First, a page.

Will ACOs work? It's doubtful. Similar efforts have been made before. For the most part, they didn't pay off. Coordinated care pilot programs were run on a carefully selected group of high-performing medical institutions, and only half were able to achieve any savings—which suggests that these sorts of programs will be difficult, at best, to scale. As even Berwick carefully admits, "not all previous efforts at developing a model of shared savings have met expectations." But this time will be different, surely.
Government estimates suggest that ACOs could result in about $4.9 billion in savings over the next ten years—not a huge amount in terms of government spending, but not chump change either. Yet critics worry rather reasonably that they may actually make care more expensive. Why? Because consolidating providers gives them more market power. That makes it easier for them to negotiate higher reimbursements. Here's what The New York Times reported last November:
Consumer advocates fear that the health care law could worsen some of the very problems it was meant to solve — by reducing competition, driving up costs and creating incentives for doctors and hospitals to stint on care, in order to retain their cost-saving bonuses.
"The new law is already encouraging a wave of mergers, joint ventures and alliances in the health care industry," said Prof. Thomas L. Greaney, an expert on health and antitrust law at St. Louis University. "The risk that dominant providers and dominant insurers may exercise their market power, individually or jointly, has never been greater."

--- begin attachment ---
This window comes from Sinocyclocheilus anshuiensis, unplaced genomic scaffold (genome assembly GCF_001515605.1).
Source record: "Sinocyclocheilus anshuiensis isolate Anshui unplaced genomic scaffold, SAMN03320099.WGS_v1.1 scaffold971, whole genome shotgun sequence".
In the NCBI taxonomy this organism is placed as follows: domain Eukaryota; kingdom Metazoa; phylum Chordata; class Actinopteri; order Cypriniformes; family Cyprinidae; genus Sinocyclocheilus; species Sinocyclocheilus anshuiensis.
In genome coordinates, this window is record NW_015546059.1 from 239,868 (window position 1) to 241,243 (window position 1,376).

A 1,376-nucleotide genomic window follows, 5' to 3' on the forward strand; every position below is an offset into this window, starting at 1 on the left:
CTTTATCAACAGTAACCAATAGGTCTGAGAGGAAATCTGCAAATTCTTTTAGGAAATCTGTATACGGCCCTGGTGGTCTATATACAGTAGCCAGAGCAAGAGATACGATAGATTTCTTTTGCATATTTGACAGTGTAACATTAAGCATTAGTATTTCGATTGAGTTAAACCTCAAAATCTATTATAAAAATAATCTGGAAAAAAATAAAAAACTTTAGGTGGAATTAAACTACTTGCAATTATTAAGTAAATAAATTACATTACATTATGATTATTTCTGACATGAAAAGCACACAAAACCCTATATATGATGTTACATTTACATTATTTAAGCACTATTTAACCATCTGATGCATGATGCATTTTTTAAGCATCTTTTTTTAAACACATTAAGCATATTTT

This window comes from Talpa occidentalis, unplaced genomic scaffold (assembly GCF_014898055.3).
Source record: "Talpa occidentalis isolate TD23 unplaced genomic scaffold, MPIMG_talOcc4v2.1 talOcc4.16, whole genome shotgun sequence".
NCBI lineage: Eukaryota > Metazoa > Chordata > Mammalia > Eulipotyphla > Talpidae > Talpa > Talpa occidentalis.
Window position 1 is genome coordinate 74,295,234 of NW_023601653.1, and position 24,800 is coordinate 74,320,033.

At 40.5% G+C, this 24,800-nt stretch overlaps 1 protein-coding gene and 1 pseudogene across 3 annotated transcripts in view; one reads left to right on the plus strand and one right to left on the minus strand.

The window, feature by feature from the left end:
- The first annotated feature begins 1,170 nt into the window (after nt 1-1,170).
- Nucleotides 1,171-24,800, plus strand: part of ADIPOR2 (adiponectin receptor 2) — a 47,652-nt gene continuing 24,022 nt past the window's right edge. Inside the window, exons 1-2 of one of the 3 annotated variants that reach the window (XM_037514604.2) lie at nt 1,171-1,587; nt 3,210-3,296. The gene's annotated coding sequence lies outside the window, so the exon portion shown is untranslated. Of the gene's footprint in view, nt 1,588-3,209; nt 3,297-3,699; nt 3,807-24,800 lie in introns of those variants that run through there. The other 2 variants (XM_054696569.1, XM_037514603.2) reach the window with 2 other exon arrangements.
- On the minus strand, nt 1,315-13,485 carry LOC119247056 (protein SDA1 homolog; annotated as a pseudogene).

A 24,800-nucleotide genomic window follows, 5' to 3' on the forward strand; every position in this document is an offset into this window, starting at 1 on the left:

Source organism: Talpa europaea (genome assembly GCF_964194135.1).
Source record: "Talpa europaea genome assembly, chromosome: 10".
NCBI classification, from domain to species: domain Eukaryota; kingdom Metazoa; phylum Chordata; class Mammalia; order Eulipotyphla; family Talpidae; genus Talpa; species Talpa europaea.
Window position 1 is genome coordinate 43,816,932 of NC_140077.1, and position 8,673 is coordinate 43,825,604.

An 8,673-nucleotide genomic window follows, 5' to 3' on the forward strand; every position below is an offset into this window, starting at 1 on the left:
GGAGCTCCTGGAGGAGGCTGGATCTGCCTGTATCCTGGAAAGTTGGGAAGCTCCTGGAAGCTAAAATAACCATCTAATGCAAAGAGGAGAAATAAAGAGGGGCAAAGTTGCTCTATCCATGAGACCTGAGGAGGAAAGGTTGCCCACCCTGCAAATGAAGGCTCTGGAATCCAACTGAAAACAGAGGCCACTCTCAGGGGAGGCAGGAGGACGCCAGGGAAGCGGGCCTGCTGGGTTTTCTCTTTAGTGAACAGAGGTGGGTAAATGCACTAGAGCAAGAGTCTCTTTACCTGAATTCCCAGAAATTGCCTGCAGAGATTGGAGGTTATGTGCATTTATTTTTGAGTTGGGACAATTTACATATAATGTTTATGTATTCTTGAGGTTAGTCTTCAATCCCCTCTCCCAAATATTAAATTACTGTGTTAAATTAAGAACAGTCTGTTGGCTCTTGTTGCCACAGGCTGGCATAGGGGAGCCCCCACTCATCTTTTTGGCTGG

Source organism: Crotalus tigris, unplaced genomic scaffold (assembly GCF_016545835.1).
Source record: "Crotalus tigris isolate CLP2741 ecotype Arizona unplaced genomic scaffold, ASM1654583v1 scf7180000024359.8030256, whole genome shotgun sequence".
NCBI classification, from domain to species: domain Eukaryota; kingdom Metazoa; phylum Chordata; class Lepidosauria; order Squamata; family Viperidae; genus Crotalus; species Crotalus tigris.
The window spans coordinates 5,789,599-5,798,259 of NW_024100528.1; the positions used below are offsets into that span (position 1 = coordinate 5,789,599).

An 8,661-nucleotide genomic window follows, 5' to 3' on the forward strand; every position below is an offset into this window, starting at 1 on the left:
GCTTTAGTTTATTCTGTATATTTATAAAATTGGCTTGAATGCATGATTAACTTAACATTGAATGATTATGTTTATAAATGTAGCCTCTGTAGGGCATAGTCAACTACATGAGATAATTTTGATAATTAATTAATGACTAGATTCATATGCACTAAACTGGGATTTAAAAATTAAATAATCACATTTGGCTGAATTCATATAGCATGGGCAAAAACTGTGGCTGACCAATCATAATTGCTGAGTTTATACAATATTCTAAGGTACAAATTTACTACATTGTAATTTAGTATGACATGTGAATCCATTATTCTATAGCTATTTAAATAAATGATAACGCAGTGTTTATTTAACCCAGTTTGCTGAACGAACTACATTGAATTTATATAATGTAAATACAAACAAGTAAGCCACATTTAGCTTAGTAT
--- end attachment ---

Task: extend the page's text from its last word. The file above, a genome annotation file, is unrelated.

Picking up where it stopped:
…They face a delicate task: balancing the potential benefits of clinical cooperation with the need to enforce fraud, abuse, and antitrust laws.
In the past, as S.M. Oliva reported for Reason last November, the Federal Trade Commission has gone after doctors who've tried to organize across practices, charging them with antitrust violations for coordinating care and payment. But ObamaCare is now pushing doctors to, well, band together to coordinate care and payment. The federal government's regulatory enforcers and health policy bureauwonks can't seem to coordinate their own positions. They should stop trying to decide at all. In a saner world, antitrust regulators wouldn't be attacking doctors for working together, and health bureaucrats wouldn't be telling providers of any stripe how and whether to coordinate their practices.